Immunization during pregnancy

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Immunization during pregnancy, that is the administration of a vaccine to a pregnant woman, is not a routine event as it is generally preferred to administer vaccines either prior to conception or in the postpartum period. When widespread vaccination is used, the risk for an unvaccinated pregnant patient to be exposed to a related infection is low, allowing for postponement, in general, of routine vaccinations to the postpartum period. Nevertheless, immunization during pregnancy may occur either inadvertently, or be indicated in a special situation, when it appears prudent to reduce the risk of a specific disease for a potentially exposed pregnant woman or her fetus.

As a rule of thumb the vaccination with live virus or bacteria is contraindicated in pregnancy.

Live attenuated bacterial vaccine[edit]

BCG vaccine is used against tuberculosis and is contraindicated in pregnancy.

Inactivated bacterial vaccine[edit]

Inactivated bacterial vaccine is used during pregnancy for women who have a specific risk of exposure and disease. Vaccination against pneumococcus or meningococcus infections, or typhoid fever show no confirmed side effects regarding the fetus, however data are limited. Children under 2 or those who spend time in groups of children (for example in day care or nursery) can be at higher risk of catching pneumococcal disease.[1] Pneumococcal disease can cause serious illnesses such as pneumonia and meningitis.[1] A review looking at the pneumococcal vaccine in pregnancy found that there was not enough research to say that this vaccination reduced the number of babies developing pneumococcal disease.[2]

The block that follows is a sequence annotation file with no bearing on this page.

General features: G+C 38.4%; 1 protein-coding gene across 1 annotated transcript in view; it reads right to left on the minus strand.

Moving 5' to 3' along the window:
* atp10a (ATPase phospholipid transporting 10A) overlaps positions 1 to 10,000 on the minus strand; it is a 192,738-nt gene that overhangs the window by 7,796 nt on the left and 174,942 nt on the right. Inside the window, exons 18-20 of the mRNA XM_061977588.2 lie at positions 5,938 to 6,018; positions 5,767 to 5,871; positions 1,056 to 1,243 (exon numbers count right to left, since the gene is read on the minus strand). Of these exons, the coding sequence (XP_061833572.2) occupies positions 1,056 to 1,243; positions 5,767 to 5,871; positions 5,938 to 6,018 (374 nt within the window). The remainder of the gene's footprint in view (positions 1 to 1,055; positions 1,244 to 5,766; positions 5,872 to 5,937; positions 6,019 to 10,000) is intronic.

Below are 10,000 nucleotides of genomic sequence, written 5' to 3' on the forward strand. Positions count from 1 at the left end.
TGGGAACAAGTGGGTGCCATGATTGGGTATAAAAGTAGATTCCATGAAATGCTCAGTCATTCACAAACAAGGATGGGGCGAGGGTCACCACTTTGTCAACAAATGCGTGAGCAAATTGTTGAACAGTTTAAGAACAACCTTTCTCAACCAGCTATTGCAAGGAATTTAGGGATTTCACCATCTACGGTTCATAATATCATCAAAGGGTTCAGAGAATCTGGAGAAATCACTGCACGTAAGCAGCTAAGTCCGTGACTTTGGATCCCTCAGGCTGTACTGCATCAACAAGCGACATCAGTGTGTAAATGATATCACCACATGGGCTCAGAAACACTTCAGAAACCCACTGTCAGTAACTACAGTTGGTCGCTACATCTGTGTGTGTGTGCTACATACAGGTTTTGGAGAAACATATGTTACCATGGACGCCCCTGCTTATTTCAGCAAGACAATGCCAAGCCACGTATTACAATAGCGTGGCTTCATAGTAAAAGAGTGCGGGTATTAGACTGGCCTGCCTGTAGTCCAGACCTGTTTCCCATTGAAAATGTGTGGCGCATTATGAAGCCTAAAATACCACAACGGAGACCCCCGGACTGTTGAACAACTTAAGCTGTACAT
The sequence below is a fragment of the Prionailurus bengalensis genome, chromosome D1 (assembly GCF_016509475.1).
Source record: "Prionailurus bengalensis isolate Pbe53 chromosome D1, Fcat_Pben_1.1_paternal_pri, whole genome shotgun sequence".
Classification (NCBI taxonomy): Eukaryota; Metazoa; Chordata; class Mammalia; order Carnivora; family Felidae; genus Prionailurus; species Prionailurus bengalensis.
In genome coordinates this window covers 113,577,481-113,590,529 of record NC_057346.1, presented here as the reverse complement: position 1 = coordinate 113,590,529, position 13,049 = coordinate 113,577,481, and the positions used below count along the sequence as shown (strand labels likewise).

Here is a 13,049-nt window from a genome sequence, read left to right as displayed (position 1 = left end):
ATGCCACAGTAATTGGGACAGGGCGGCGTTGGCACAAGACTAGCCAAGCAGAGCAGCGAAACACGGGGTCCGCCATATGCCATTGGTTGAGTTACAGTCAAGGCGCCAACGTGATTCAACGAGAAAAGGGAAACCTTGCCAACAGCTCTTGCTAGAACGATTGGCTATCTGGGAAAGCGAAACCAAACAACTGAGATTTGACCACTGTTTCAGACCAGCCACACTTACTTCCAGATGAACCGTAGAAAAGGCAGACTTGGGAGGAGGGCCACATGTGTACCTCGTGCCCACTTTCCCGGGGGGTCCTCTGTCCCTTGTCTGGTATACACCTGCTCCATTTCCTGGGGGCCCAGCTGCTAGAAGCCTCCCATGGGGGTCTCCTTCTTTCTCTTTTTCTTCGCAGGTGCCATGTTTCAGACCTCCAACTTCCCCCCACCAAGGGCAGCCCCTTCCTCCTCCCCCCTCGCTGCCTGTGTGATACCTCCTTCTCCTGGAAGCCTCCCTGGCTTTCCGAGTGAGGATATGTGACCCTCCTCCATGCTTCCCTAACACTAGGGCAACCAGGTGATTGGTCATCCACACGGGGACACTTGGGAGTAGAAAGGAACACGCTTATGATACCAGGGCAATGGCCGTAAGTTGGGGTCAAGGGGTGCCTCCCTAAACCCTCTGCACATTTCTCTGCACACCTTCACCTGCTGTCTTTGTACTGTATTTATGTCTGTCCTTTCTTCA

Pregnant women, babies and infants are at risk of serious problems from the influenza (flu) virus.[3] A review into haemophilus influenza type B (Hib) and viral influenza found one good piece of research that showed the flu vaccine reduced the number of women and babies who caught flu.[3] Hib can cause bacterial meningitis and pneumonia.[4] There was not enough research found in the review to show whether giving the Hib vaccine reduced the number of mothers and babies with Hib.[3] More research is needed.[3]

Hepatitis B (Hep B) is a liver infection which can be passed from mother to baby at birth and can often be passed to children under 5 from other infected children.[5] Healthy adults who catch Hep B often recover but babies and children are much more likely to develop chronic (life-long) Hep B.[5] Chronic Hep B can result in liver cancer.[5] It is much more common in low income countries.[5] It has been suggested that vaccinating mothers against Hep B in pregnancy may reduce the risk of the baby becoming infected. At the moment, there is not enough research to show that the Hep B vaccination is safe in pregnancy.[6] More research is needed.[6]

Data regarding anthrax vaccination during pregnancy are very limited but show no confirmed effect on the fetus.